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The Church And The Streets: A Study Of The Christian Hip-Hop Music Scene In The U.S.

Published on February 17, 2022

Christian hip-hop, or more generally Christian rap music, has been around almost as long as rap music itself. That style or genre was easily adaptable to people living in the same urban environment which spawned the more popular and mainstream “street” music, but some took those rapid-fire drum beats and bass-heavy guitar riffs and used them as the base to express lyrics about praising God, instead. The designation of a “Christian rap artist” remains vague, however, as Christian hip-hop in the U.S. is an underground form of music that has no fully encompassing niche in any marketing segment. There are some nuances to Christian hip-hop in the U.S. that will make this more understandable, along with a brief history of the Christian hip-hop scene in the country.

From The Streets To The Pulpit

Contemporary Christian Music as a genre has been around since the 1960s, but its many pop forms (gospel, rock, etc.) have overshadowed Christian rap music and long been the dominant styles with more mainstream success on radio and in album sales. That has been changing recently as more Christian hip-hop in the U.S. has seen an influx of rappers that consider themselves a true “Christian rap artist”, and more young people become attracted to hip-hop but seek out the Christian-centric lyrics and messages that best associate with their worldview.

The first known music to be designated as Christian rap music was by a Queens, New York, artist known as McSweet called “Jesus Christ (The Gospel Beat)” in 1982. A full-length Christian hip-hop album wouldn’t come out until years later in 1986 – Bible Break by the Oklahoma rapper Stephen Wiley. Wiley would become the first recognized Christian rap artist with the title track from the album enjoying mainstream success on Christian radio stations around the country. 

There has always been many contemporary rap artists who are considered at the top of their class that identifies as Christian and deliver Christian messages (at times) in their music – Scarface, DMX, UGK, Nas, etc. – but their overall penchant for delivering obscenity-laced lyrics with commentaries on lewd living, in general, preclude them from being labeled as Christian hip-hop in the U.S.

Mainstream rap music has become so popular as to be the chosen voice of many people living in American urban environments, but its morality might make it no wonder to a Christian why Christian rap music is growing when people living around so much strife begin to gravitate towards a much brighter message. Christian rap music has even been known to be used in missionary work in large cities, and some churches have brought hip-hop into the pulpit as a way to get young people who otherwise would not attend excited about Sunday services. Well-known rappers who had major success in their times, too, have switched their styles along with their new-found faith, and are now prominently helping the further growth of Christian hip-hop in the U.S. Kurtis Blow – now Rev. Kurtis Blow – is one of the founders of the Hip-Hop Church in Harlem. MC Hammer is now an ordained minister who preaches a hip-hop-infused service at the Jubilee Christian Center in northern North Carolina.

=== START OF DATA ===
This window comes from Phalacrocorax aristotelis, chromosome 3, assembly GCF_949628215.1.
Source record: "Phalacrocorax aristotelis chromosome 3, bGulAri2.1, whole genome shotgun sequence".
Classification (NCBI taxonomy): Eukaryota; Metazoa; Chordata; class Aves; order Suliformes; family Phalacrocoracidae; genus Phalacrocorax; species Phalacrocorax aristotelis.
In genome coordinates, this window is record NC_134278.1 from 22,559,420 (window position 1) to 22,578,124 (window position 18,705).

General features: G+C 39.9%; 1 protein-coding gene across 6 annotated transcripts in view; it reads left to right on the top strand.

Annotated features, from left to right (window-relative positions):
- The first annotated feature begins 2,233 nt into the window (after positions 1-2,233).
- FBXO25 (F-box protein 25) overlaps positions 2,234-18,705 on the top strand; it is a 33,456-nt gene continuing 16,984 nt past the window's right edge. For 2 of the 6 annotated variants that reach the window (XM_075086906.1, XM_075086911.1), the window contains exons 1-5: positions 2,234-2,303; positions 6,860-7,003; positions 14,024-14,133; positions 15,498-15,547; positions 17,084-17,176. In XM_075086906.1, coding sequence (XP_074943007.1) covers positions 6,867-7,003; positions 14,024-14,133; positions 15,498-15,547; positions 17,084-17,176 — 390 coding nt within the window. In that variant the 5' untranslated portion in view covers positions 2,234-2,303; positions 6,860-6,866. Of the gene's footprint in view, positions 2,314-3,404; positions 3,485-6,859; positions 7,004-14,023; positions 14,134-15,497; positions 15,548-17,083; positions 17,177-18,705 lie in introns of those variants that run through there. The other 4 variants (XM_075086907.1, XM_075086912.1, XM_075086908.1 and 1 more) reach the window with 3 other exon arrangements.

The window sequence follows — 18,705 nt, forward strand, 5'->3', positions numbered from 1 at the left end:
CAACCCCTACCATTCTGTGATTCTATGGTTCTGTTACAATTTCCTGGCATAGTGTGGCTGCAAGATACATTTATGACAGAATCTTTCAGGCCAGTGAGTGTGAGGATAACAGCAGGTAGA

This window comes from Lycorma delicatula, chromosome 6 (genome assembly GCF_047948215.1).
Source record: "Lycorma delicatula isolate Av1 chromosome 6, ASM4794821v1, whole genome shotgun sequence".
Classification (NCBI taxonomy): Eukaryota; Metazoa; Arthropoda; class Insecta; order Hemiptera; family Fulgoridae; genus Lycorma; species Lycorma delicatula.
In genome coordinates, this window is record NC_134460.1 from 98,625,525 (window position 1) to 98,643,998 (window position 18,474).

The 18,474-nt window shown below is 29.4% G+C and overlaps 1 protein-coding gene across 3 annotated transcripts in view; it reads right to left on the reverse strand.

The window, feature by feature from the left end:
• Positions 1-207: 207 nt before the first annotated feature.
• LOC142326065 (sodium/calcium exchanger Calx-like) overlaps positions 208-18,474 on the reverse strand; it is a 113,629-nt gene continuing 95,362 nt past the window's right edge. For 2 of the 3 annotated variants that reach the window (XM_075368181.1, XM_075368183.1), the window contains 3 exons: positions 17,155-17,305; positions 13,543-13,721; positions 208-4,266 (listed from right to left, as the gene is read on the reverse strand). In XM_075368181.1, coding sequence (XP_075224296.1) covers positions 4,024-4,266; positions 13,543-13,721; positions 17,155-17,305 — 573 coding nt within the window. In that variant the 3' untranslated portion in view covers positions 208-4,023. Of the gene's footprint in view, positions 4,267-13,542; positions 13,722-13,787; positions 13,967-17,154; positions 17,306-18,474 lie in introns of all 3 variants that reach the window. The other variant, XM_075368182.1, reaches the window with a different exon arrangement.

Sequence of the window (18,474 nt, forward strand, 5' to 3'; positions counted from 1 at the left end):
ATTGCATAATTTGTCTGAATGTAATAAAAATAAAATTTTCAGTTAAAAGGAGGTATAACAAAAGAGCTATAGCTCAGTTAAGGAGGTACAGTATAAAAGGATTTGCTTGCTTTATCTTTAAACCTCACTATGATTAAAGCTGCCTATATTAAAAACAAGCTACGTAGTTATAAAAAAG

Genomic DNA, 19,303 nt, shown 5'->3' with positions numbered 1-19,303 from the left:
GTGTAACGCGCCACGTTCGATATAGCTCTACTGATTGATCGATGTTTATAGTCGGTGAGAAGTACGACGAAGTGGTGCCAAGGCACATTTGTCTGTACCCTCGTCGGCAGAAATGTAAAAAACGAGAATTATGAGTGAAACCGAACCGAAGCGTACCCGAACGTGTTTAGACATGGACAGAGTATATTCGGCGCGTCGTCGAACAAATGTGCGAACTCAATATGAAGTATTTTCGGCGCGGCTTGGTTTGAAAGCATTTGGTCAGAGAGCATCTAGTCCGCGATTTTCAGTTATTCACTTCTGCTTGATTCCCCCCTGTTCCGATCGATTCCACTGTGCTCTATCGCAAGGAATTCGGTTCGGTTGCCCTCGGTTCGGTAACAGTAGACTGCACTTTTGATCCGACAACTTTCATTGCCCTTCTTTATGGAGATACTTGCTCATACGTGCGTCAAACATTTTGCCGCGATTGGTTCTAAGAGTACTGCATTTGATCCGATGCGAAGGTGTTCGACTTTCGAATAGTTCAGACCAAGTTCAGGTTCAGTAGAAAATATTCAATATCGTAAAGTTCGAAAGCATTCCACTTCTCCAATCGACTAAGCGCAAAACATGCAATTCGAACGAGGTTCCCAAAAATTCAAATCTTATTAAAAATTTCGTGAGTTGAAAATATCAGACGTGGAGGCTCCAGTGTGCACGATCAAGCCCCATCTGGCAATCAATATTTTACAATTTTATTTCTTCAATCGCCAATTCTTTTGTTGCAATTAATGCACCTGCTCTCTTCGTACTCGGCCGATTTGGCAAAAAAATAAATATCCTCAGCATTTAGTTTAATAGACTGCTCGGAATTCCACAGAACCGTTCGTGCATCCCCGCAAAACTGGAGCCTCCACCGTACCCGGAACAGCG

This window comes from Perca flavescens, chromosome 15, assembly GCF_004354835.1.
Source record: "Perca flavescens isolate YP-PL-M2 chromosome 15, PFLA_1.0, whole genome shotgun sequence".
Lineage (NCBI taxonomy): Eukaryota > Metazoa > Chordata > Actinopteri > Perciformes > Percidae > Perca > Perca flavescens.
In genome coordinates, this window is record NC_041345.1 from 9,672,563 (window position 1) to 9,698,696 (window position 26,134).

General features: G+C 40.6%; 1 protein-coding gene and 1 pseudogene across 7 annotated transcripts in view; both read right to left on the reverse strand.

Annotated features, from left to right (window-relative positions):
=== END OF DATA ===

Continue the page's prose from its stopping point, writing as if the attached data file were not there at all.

Christian Hip-Hop In The U.S. Is Bigger Today

Christian hip-hop in the U.S. continues to expand and reach new audiences, and some of the music industry’s biggest accomplishments have been achieved by Christian hip-hop artists in recent times. Christian rap artist NF debuted at number one on the Billboard 200’s album chart with his 2019 release “The Search”, and with “Perception” in 2017. In 2013, Christian rap artist Lecrae became the first hip-hop artist ever to win the Grammy Award for Best Gospel Album at the 2013 Grammy Awards. 

Christian rap music is only today beginning to see the kind of recognition that could push it into the “mainstream”. Both BET and The Rolling Stone magazine have done features on a Christian rap artist recently, but Christian hip-hop always seems to struggle more for exposure than mainstream hip-hop had to do in its early years. Christian rap music has inherited from mainstream hip-hop the same secular reputation in the eyes of many churches and Christian organizations who say it has zero place in the church, and possibly as little in their congregant’s personal lives, as well. Christian hip-hop can also elicit a negative bias response that would limit its appeal virtually forever from mainstream success. Some people are so opposed to religion at all, and a lot of that vitriol is aimed at Christianity in particular in the U.S. today. There are enough of those people, too, that can be logically attributed to the reason why most record companies do not have an active Christian hip-hop division, and the genre rarely gets played by any of the major radio stations. One reason why Christian hip-hop in the U.S. is maybe not being promoted nearly enough by mainstream gatekeepers is that they do not think there is a big enough market for it to appeal to.

But Christianity itself faced similar hurdles and has become one of the biggest religions in the world. America is predominantly Christian, with estimates of 65% to 75% of the population identifying as such. As mainstream hip-hop grows, Christian hip-hop in the U.S. isn’t doing so proportionately. That leaves a lot of room for the possibility of Christian rap music to find new audiences and expand into the success it deserves, especially with the new talent that continues to swell its ranks. The argument that the musical corporation giants use against promoting Christian rap music to the masses is that they don’t want it, but that goes against common sense when many, given the choice, would reach for the light when in the dark.


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